As fear of terrorists and calls for heightened security sweep the European continent, experts argue for keeping the door open to secure pensions and invigorate Europe’s future workforce.
November’s terrorist attacks in Paris are likely to compound Europe’s deep divisions over how to respond to its refugee and migrant crisis, particularly given reports that one of the perpetrators arrived amid the ongoing influx. But calls for the reintroduction of border controls and a new “Fortress Europe” risk giving Europe’s demagogues the lead and making it harder than ever to convince people of the need to integrate newcomers into the European Union’s workforce.
The climate of fear that the attacks have created threatens to obscure a key statistic: unless EU countries open their doors wider to immigration, the current ratio of four working-age people for every pensioner will fall to 2:1 by mid-century, if not earlier. Pension and social security systems are already under severe strain.
Integration for growth
Nobody denies that this year’s wave of migration is overwhelming some EU countries, and that solidarity among them is crumbling. But the truth is that the European economy badly needs the young people pouring across its frontiers from the greater Middle East and Africa.
Judging by the cultural difficulties encountered when immigration was only a trickle, integration of this year’s estimated 1.5 million migrants and refugees will be a mammoth undertaking. The face and character of Europe will be changed, unleashing dangerous new political tensions.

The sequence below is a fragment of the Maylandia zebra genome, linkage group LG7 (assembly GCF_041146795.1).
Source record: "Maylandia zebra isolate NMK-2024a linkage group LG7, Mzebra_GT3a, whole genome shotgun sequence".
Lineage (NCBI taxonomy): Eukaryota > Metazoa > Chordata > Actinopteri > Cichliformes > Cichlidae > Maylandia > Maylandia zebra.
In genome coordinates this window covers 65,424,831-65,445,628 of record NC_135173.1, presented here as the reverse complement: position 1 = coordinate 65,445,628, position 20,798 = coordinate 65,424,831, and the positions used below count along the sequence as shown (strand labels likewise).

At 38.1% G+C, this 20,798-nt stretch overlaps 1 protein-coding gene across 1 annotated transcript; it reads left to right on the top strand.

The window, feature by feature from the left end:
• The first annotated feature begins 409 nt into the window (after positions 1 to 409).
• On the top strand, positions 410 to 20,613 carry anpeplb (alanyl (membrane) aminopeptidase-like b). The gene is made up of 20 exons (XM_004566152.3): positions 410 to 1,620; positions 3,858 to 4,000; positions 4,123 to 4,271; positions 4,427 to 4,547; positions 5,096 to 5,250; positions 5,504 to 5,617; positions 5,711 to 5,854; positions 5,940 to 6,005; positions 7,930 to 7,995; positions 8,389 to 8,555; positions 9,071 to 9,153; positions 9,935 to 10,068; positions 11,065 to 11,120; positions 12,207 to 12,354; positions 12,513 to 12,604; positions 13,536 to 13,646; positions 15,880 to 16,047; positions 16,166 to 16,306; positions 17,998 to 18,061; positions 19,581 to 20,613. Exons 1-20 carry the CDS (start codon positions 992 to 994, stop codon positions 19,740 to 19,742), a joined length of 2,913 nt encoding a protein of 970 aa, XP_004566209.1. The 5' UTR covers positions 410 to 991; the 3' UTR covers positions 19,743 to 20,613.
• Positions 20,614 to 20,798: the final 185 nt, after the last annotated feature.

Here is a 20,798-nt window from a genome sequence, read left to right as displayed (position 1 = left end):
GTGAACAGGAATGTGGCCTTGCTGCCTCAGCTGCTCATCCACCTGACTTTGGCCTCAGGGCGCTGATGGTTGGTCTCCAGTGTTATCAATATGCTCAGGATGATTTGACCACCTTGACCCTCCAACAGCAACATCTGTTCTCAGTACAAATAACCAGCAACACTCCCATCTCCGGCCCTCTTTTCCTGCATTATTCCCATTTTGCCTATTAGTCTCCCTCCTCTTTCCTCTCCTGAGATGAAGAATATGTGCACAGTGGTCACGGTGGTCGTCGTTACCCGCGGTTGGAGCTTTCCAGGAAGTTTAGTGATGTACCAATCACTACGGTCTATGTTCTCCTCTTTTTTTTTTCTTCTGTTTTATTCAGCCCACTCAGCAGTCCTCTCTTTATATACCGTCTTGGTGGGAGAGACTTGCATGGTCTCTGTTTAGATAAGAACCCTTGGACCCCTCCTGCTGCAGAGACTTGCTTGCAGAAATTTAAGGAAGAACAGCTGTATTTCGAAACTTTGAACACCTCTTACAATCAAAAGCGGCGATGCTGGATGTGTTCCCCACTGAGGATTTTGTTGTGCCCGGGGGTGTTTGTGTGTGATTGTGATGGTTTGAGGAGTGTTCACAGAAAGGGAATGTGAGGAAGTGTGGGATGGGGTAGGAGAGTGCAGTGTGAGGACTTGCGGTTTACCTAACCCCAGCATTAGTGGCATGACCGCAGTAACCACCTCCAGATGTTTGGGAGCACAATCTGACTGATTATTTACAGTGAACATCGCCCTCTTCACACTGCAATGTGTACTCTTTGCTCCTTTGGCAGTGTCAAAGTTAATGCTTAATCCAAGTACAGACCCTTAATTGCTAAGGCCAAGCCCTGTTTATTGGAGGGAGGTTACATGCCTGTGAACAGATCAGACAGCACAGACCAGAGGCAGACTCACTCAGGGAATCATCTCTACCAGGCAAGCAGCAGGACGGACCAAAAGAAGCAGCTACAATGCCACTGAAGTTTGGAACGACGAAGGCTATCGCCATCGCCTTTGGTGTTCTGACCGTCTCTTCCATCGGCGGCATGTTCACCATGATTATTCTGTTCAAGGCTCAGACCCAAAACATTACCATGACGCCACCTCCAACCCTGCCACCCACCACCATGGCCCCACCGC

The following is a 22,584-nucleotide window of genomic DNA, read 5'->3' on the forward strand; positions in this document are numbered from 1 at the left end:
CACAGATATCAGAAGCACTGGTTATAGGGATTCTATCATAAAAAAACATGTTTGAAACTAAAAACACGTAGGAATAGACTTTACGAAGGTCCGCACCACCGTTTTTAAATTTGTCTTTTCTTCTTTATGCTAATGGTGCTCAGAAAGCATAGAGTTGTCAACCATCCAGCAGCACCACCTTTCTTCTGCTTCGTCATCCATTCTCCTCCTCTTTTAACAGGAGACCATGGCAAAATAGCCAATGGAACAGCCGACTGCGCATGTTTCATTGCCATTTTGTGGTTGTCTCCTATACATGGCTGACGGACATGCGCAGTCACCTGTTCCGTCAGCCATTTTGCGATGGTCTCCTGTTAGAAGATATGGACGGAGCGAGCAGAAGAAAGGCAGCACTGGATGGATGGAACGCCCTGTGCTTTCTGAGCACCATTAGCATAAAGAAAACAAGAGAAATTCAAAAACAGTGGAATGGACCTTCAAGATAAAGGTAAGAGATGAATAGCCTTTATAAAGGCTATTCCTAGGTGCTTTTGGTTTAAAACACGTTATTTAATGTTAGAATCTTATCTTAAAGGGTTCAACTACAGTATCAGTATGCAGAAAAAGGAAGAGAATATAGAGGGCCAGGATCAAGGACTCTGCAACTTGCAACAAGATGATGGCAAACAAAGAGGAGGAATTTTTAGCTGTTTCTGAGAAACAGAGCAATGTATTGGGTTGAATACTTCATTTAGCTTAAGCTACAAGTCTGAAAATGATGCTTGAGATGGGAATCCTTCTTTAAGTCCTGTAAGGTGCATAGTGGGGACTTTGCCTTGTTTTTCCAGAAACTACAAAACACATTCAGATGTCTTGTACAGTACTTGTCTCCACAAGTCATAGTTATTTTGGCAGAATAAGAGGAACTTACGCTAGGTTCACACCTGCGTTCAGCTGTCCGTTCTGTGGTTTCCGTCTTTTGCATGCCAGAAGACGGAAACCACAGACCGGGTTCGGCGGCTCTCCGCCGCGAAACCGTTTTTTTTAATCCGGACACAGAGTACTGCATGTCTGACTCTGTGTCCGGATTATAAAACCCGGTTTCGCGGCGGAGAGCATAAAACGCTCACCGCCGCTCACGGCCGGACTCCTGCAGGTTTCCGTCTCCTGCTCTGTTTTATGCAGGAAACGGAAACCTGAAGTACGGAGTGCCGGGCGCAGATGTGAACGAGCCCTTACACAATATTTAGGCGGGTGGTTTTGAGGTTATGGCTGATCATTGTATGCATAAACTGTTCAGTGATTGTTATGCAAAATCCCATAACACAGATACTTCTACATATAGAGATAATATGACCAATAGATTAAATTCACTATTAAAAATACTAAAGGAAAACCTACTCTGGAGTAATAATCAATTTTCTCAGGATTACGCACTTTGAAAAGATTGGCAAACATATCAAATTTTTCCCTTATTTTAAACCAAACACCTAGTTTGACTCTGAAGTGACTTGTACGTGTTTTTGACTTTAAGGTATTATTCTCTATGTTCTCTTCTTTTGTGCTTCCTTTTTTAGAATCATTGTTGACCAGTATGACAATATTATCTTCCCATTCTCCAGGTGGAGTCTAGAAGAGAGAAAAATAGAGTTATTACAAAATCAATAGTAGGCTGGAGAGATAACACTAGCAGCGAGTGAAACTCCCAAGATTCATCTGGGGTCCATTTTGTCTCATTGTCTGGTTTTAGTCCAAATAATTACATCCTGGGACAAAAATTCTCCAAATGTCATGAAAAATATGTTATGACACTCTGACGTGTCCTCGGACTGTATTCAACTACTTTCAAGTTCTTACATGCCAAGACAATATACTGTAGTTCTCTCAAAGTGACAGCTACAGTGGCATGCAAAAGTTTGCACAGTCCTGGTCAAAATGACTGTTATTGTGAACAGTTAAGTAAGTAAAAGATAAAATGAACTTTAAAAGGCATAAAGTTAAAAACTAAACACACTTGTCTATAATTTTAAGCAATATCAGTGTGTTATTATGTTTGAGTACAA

Nonetheless, despite old and new fears, there is an overriding case for welcoming the newcomers, as well as the millions more expected to arrive in the coming years. This is particularly well understood in Germany, despite the backlash against Chancellor Angela Merkel’s open-door policy; on current trends, the country’s population of 82 million will fall to 65 million by 2060. As Marcel Fratzscher, who heads Germany’s Institute for Economic Research (DIW), has put it, “In the long run, the refugees are an incredible opportunity for Germany,” with the benefits outweighing the costs “within the next 5-10 years.”
This is not a new story. Five years ago, a “wise men’s” group headed by former Spanish prime minister Felipe González reported that 100 million migrants will be needed by mid-century to maintain Europe’s active labor force at current levels. Other studies indicate that if immigration returns to pre-crisis levels, today’s labor force of 240 million will drop to 207 million. And if immigration were to be severely reduced, aging would cut the workforce to around 169 million.
Removing some 70 million jobs, and therefore taxpayers, from the European economy would clearly be disastrous. Leading economists like Germany’s Klaus Regling, who heads the European Stability Mechanism, the eurozone’s bailout fund, calculated a decade ago that the EU’s shrinking workforce is set to impose severe limits on economic growth. He forecast that labor shortages are creating a ceiling that restricts annual GDP growth to 1.8% in the years up to 2030, and a mere 1.3% from then to 2050.